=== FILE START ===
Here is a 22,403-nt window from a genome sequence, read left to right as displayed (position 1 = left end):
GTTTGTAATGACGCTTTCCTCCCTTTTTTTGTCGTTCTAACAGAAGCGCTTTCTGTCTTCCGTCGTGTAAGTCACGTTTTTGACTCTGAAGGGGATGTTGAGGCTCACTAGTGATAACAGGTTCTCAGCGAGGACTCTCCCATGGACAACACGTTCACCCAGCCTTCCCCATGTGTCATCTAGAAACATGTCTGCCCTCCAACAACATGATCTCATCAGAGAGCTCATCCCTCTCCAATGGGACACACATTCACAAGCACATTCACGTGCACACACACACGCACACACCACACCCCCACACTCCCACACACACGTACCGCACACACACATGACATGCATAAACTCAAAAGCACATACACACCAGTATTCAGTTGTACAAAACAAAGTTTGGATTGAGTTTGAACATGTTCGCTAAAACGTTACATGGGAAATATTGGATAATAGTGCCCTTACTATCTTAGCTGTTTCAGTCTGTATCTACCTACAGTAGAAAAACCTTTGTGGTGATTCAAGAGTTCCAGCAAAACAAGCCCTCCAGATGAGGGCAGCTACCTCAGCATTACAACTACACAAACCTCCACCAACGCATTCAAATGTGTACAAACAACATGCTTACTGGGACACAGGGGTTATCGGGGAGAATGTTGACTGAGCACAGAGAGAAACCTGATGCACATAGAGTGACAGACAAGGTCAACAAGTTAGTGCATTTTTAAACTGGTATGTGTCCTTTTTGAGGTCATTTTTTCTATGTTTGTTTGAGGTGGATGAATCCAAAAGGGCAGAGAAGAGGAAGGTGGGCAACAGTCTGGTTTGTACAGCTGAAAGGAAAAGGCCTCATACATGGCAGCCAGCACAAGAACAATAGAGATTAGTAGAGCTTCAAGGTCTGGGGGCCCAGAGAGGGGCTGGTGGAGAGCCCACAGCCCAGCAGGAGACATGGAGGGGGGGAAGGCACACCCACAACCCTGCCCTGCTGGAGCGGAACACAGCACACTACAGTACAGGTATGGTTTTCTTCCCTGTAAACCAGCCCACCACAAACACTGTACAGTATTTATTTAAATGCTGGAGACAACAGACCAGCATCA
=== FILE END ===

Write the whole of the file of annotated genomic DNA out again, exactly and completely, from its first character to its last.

Here is a 22,403-nt window from a genome sequence, read left to right as displayed (position 1 = left end):
GTTTGTAATGACGCTTTCCTCCCTTTTTTTGTCGTTCTAACAGAAGCGCTTTCTGTCTTCCGTCGTGTAAGTCACGTTTTTGACTCTGAAGGGGATGTTGAGGCTCACTAGTGATAACAGGTTCTCAGCGAGGACTCTCCCATGGACAACACGTTCACCCAGCCTTCCCCATGTGTCATCTAGAAACATGTCTGCCCTCCAACAACATGATCTCATCAGAGAGCTCATCCCTCTCCAATGGGACACACATTCACAAGCACATTCACGTGCACACACACACGCACACACCACACCCCCACACTCCCACACACACGTACCGCACACACACATGACATGCATAAACTCAAAAGCACATACACACCAGTATTCAGTTGTACAAAACAAAGTTTGGATTGAGTTTGAACATGTTCGCTAAAACGTTACATGGGAAATATTGGATAATAGTGCCCTTACTATCTTAGCTGTTTCAGTCTGTATCTACCTACAGTAGAAAAACCTTTGTGGTGATTCAAGAGTTCCAGCAAAACAAGCCCTCCAGATGAGGGCAGCTACCTCAGCATTACAACTACACAAACCTCCACCAACGCATTCAAATGTGTACAAACAACATGCTTACTGGGACACAGGGGTTATCGGGGAGAATGTTGACTGAGCACAGAGAGAAACCTGATGCACATAGAGTGACAGACAAGGTCAACAAGTTAGTGCATTTTTAAACTGGTATGTGTCCTTTTTGAGGTCATTTTTTCTATGTTTGTTTGAGGTGGATGAATCCAAAAGGGCAGAGAAGAGGAAGGTGGGCAACAGTCTGGTTTGTACAGCTGAAAGGAAAAGGCCTCATACATGGCAGCCAGCACAAGAACAATAGAGATTAGTAGAGCTTCAAGGTCTGGGGGCCCAGAGAGGGGCTGGTGGAGAGCCCACAGCCCAGCAGGAGACATGGAGGGGGGGAAGGCACACCCACAACCCTGCCCTGCTGGAGCGGAACACAGCACACTACAGTACAGGTATGGTTTTCTTCCCTGTAAACCAGCCCACCACAAACACTGTACAGTATTTATTTAAATGCTGGAGACAACAGACCAGCATCA